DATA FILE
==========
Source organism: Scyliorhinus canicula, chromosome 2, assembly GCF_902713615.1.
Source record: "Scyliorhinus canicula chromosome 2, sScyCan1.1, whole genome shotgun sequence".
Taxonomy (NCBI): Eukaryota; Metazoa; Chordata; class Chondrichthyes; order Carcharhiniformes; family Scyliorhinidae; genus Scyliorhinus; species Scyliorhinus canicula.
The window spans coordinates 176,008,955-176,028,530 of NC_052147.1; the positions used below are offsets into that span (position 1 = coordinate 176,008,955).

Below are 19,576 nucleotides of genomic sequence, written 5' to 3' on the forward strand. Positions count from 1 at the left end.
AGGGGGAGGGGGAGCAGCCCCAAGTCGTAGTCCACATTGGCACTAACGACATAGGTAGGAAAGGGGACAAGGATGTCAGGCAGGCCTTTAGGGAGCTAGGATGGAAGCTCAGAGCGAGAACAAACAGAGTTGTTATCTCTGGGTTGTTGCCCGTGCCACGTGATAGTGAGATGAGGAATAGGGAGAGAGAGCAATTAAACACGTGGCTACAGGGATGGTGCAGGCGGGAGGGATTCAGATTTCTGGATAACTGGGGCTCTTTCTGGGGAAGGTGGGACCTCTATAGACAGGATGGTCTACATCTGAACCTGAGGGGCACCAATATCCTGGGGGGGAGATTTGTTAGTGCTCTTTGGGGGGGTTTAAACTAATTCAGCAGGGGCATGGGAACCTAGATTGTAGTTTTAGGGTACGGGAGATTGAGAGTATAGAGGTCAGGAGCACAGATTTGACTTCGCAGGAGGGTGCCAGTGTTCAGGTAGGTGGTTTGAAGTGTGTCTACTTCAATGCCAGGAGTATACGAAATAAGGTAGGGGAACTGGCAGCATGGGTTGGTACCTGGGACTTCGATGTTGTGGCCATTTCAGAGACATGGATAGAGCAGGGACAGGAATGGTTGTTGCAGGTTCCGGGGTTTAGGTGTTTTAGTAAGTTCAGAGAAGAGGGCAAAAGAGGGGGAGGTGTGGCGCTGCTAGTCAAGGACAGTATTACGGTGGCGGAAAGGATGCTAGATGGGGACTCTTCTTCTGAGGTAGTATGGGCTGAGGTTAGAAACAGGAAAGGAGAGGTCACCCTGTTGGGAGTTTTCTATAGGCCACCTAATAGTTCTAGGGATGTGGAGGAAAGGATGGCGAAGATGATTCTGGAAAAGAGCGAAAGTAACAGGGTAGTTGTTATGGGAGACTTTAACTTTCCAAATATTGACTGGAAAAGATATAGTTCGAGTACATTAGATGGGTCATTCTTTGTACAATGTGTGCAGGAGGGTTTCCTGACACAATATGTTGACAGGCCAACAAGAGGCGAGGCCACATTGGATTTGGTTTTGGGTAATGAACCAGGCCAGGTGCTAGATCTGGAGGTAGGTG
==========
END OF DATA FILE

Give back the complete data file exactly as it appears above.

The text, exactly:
Source organism: Scyliorhinus canicula, chromosome 2, assembly GCF_902713615.1.
Source record: "Scyliorhinus canicula chromosome 2, sScyCan1.1, whole genome shotgun sequence".
Taxonomy (NCBI): Eukaryota; Metazoa; Chordata; class Chondrichthyes; order Carcharhiniformes; family Scyliorhinidae; genus Scyliorhinus; species Scyliorhinus canicula.
The window spans coordinates 176,008,955-176,028,530 of NC_052147.1; the positions used below are offsets into that span (position 1 = coordinate 176,008,955).

Below are 19,576 nucleotides of genomic sequence, written 5' to 3' on the forward strand. Positions count from 1 at the left end.
AGGGGGAGGGGGAGCAGCCCCAAGTCGTAGTCCACATTGGCACTAACGACATAGGTAGGAAAGGGGACAAGGATGTCAGGCAGGCCTTTAGGGAGCTAGGATGGAAGCTCAGAGCGAGAACAAACAGAGTTGTTATCTCTGGGTTGTTGCCCGTGCCACGTGATAGTGAGATGAGGAATAGGGAGAGAGAGCAATTAAACACGTGGCTACAGGGATGGTGCAGGCGGGAGGGATTCAGATTTCTGGATAACTGGGGCTCTTTCTGGGGAAGGTGGGACCTCTATAGACAGGATGGTCTACATCTGAACCTGAGGGGCACCAATATCCTGGGGGGGAGATTTGTTAGTGCTCTTTGGGGGGGTTTAAACTAATTCAGCAGGGGCATGGGAACCTAGATTGTAGTTTTAGGGTACGGGAGATTGAGAGTATAGAGGTCAGGAGCACAGATTTGACTTCGCAGGAGGGTGCCAGTGTTCAGGTAGGTGGTTTGAAGTGTGTCTACTTCAATGCCAGGAGTATACGAAATAAGGTAGGGGAACTGGCAGCATGGGTTGGTACCTGGGACTTCGATGTTGTGGCCATTTCAGAGACATGGATAGAGCAGGGACAGGAATGGTTGTTGCAGGTTCCGGGGTTTAGGTGTTTTAGTAAGTTCAGAGAAGAGGGCAAAAGAGGGGGAGGTGTGGCGCTGCTAGTCAAGGACAGTATTACGGTGGCGGAAAGGATGCTAGATGGGGACTCTTCTTCTGAGGTAGTATGGGCTGAGGTTAGAAACAGGAAAGGAGAGGTCACCCTGTTGGGAGTTTTCTATAGGCCACCTAATAGTTCTAGGGATGTGGAGGAAAGGATGGCGAAGATGATTCTGGAAAAGAGCGAAAGTAACAGGGTAGTTGTTATGGGAGACTTTAACTTTCCAAATATTGACTGGAAAAGATATAGTTCGAGTACATTAGATGGGTCATTCTTTGTACAATGTGTGCAGGAGGGTTTCCTGACACAATATGTTGACAGGCCAACAAGAGGCGAGGCCACATTGGATTTGGTTTTGGGTAATGAACCAGGCCAGGTGCTAGATCTGGAGGTAGGTG